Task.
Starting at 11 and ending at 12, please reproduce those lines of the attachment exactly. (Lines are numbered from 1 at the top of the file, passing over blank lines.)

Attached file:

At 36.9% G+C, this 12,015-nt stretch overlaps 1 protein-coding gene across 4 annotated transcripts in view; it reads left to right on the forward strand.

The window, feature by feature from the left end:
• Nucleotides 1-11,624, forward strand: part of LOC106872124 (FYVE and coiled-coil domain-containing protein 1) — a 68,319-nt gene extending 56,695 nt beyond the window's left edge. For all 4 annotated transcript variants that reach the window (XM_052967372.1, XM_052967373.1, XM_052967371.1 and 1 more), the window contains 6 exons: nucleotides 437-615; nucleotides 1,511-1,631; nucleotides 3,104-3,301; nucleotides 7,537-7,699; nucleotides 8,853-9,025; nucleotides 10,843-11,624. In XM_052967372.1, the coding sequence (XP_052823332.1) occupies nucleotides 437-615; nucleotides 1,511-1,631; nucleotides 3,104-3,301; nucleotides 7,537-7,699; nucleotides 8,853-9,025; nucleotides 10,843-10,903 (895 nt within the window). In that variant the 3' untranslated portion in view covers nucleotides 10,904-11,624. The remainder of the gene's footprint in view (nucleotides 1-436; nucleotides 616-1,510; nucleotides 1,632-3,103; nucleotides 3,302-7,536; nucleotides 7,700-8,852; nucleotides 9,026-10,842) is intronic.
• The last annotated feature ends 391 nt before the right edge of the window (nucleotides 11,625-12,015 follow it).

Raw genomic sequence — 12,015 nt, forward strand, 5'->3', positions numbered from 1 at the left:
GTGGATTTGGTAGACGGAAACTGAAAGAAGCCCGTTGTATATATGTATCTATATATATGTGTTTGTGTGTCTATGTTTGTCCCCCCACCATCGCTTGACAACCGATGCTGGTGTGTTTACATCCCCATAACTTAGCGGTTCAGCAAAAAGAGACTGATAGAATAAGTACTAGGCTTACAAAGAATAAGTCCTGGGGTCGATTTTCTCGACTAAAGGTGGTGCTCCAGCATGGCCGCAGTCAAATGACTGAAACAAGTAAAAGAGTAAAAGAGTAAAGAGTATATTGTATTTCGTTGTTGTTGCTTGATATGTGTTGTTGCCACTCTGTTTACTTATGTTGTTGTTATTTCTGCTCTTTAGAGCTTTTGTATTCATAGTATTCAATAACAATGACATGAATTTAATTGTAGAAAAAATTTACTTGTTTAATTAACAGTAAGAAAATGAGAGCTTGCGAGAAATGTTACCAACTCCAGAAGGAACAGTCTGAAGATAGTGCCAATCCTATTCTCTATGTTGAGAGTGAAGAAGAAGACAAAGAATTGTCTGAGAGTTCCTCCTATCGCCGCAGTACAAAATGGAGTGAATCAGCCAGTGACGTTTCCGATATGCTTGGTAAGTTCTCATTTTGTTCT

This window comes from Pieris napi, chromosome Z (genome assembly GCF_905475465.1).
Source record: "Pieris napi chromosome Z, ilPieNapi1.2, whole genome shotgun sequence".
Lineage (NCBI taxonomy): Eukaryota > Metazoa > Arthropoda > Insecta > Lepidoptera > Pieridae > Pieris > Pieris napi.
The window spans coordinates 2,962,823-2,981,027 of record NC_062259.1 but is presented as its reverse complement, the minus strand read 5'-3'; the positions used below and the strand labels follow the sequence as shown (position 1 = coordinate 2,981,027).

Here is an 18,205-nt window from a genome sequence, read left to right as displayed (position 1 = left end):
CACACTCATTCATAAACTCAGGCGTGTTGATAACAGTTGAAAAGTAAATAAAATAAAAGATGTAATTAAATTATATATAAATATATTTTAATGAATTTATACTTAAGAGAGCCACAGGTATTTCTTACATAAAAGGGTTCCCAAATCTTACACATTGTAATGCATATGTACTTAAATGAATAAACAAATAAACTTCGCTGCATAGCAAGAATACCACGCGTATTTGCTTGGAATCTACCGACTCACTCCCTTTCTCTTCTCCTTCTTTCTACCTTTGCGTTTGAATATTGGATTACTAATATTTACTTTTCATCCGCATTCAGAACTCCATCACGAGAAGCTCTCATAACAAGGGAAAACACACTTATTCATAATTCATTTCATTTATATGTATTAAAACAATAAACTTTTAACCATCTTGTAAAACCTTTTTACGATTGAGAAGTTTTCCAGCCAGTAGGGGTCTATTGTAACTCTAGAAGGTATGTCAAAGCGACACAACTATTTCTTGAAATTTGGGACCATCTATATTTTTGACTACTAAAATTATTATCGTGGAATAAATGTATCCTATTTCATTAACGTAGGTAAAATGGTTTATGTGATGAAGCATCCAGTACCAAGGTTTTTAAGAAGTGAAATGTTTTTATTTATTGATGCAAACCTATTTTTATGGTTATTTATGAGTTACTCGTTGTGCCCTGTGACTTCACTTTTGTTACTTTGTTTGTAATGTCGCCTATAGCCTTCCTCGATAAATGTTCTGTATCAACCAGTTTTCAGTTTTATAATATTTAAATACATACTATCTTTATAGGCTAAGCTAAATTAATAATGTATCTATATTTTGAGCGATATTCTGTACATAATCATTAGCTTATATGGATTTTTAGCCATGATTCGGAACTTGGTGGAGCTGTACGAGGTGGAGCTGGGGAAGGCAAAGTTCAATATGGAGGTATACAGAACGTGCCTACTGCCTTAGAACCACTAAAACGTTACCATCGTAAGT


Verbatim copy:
Here is an 18,205-nt window from a genome sequence, read left to right as displayed (position 1 = left end):
CACACTCATTCATAAACTCAGGCGTGTTGATAACAGTTGAAAAGTAAATAAAATAAAAGATGTAATTAAATTATATATAAATATATTTTAATGAATTTATACTTAAGAGAGCCACAGGTATTTCTTACATAAAAGGGTTCCCAAATCTTACACATTGTAATGCATATGTACTTAAATGAATAAACAAATAAACTTCGCTGCATAGCAAGAATACCACGCGTATTTGCTTGGAATCTACCGACTCACTCCCTTTCTCTTCTCCTTCTTTCTACCTTTGCGTTTGAATATTGGATTACTAATATTTACTTTTCATCCGCATTCAGAACTCCATCACGAGAAGCTCTCATAACAAGGGAAAACACACTTATTCATAATTCATTTCATTTATATGTATTAAAACAATAAACTTTTAACCATCTTGTAAAACCTTTTTACGATTGAGAAGTTTTCCAGCCAGTAGGGGTCTATTGTAACTCTAGAAGGTATGTCAAAGCGACACAACTATTTCTTGAAATTTGGGACCATCTATATTTTTGACTACTAAAATTATTATCGTGGAATAAATGTATCCTATTTCATTAACGTAGGTAAAATGGTTTATGTGATGAAGCATCCAGTACCAAGGTTTTTAAGAAGTGAAATGTTTTTATTTATTGATGCAAACCTATTTTTATGGTTATTTATGAGTTACTCGTTGTGCCCTGTGACTTCACTTTTGTTACTTTGTTTGTAATGTCGCCTATAGCCTTCCTCGATAAATGTTCTGTATCAACCAGTTTTCAGTTTTATAATATTTAAATACATACTATCTTTATAGGCTAAGCTAAATTAATAATGTATCTATATTTTGAGCGATATTCTGTACATAATCATTAGCTTATATGGATTTTTAGCCATGATTCGGAACTTGGTGGAGCTGTACGAGGTGGAGCTGGGGAAGGCAAAGTTCAATATGGAGGTATACAGAACGTGCCTACTGCCTTAGAACCACTAAAACGTTACCATCGTAAGT